A new report suggests college applications continue to rebound for the current admissions cycle (2021-22) compared to the past two years. The latest data comes from a January 21, 2022 report from the Common Application and covers applications to four-year institutions that had been received up to January 17, 2022.
This is the third update on applications received by Common App members this year. Previous updates summarized app trends through mid-December and mid-November.
Since the Covid-19 pandemic has so strongly affected college applications in the 2020-2021 season, the Common Application report included comparisons not only with last year, but also with the more typical admissions cycle of 2019-2020.
Demographics of Applicants and Students
According to the latest report, through January 17, 2022, 1,106,777 distinct applicants had applied to 853 colleges that use the Common Application, an increase of 13.2% from 2019-20 (977,914). To this same date, the volume of requests (which counts multiple requests made by most students) increased by 19.8% from 2019-2020 (5,058,853) to 2021-2022 (6,061,556).
More good news can be found in increased application activity among three groups – underrepresented minority students, first-generation college students, and fee-waiver applicants.
- Candidates from underrepresented minorities increased by 16% compared to 2019-2020;
- First-generation applicants increased by 20%, twice the rate of continuing-generation applicants over the same period;
- The number of applicants receiving a fee waiver increased by 12% compared to 2019-2020.
Still, about 57% of domestic applicants lived in the top 20% of ZIP codes in the country, and applicants in the bottom quintile made up only 6% of the applicant pool. These figures are consistent with the Common Application figures from the previous year.
Applications have increased in all regions of the country except the Northeast.
The number of international applicants (109,294) increased by 31% from the 2019-2020 total of 83,000 applicants, triple the rate of increase for domestic applicants. China, India, Canada, Pakistan and Nigeria were the top countries of origin for international applicants.
Test optional apps
This year, the percentage of common application establishments that required standardized test scores fell to 5% after hitting an all-time high of 11% in 2020-21.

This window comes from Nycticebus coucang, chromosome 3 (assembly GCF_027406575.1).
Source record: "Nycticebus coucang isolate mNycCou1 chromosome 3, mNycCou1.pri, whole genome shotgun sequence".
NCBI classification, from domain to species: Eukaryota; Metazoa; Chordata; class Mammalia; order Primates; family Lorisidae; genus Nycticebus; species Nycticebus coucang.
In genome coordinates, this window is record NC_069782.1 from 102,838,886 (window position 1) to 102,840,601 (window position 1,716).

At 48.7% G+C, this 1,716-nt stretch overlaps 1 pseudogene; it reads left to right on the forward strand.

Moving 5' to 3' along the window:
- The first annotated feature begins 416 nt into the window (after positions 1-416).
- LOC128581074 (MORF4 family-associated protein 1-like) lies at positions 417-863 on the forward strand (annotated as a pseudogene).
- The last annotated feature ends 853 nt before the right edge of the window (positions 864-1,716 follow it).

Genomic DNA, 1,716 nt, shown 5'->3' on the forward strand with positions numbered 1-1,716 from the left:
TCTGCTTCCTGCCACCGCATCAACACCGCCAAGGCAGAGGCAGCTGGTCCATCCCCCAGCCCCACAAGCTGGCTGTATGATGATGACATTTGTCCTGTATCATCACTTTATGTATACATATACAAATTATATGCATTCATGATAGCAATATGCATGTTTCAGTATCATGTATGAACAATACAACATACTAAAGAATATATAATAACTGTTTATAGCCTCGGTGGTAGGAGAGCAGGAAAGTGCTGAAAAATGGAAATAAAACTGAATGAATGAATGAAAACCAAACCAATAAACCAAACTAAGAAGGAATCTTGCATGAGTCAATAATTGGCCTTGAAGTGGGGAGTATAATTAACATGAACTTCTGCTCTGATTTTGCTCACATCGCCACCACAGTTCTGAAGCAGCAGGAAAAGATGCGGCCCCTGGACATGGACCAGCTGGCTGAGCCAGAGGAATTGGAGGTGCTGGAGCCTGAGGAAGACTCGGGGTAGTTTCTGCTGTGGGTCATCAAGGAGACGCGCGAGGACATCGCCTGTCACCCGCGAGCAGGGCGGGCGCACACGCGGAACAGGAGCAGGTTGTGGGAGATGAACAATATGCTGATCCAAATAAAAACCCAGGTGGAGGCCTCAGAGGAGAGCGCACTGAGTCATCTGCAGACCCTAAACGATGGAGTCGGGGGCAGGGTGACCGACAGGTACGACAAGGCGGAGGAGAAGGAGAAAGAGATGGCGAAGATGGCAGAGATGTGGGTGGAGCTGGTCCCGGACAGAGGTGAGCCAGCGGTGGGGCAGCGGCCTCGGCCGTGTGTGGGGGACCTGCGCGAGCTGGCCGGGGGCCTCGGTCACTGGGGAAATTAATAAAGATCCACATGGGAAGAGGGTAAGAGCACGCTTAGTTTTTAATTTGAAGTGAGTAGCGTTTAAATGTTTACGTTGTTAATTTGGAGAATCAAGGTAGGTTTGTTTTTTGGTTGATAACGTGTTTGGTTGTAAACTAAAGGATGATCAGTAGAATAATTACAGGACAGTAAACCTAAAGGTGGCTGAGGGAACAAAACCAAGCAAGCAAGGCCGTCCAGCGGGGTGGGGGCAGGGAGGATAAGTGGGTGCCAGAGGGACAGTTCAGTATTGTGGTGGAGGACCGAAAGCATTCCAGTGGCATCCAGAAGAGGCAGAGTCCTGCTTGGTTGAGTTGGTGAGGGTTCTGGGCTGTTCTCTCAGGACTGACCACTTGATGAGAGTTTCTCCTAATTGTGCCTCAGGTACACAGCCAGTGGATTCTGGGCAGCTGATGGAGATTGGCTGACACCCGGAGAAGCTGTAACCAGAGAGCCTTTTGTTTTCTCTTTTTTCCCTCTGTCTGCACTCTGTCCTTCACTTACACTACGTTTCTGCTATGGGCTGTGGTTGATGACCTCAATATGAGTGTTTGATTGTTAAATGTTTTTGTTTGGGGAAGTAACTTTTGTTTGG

The share of applicants reporting test scores to Common App was 77% in 2019-20. That rate dipped to 44% in 2020-21, but has picked up a bit to 49% this season. The recent recovery may be attributable to increased access to testing sites compared to the early months of the pandemic, but it could also reflect a shift in strategy by candidates as they learn more about the benefits and the disadvantages of submitting test results.
There are big differences in reporting test scores associated with student demographics. Underrepresented minority students, first-generation students, and fee-waiver recipients are significantly less likely — by differences of 14, 19, and 17 percentage points respectively — to report test scores with their applications than students not belonging to these groups.
Types of establishments
While nearly 60% of applications received so far were from private institutions, applications to Common App public colleges and universities increased 24% from 2019-2020, well above the 17% increase reported for private schools.
The level of admissions selectivity was also associated with differential growth in the volume of applications. “Highly selective” members (admission rates below 50%) saw a 25% increase in applications since 2019-2020; “more selective” institutions (50-74% admission rates) saw an 11% increase, and “less selective” institutions (greater than 75% admission rates) increased by 16%. A similar trend was seen in the previous two years, when Highly Selective Institutions were the only subset of private colleges that did not experience a decline in applications between 2019-20 and 2020-21.
Three waves of data from the Common App, covering the months of November to January, have now found increased numbers of students applying to university. Although the final numbers are not yet known, this trend is encouraging and suggests that the decade-long decline in college enrollment could be somewhat mitigated next year by the possibility of an increase in student numbers. incoming.
It remains to be seen what will happen with community college applications. The two-year sector has suffered the heaviest enrollment losses in the two years of the pandemic, and overall undergraduate enrollment next fall will be significantly influenced by whether community colleges will benefit from one turnarounds in nominations that their four-year-old peers seem to be experiencing. .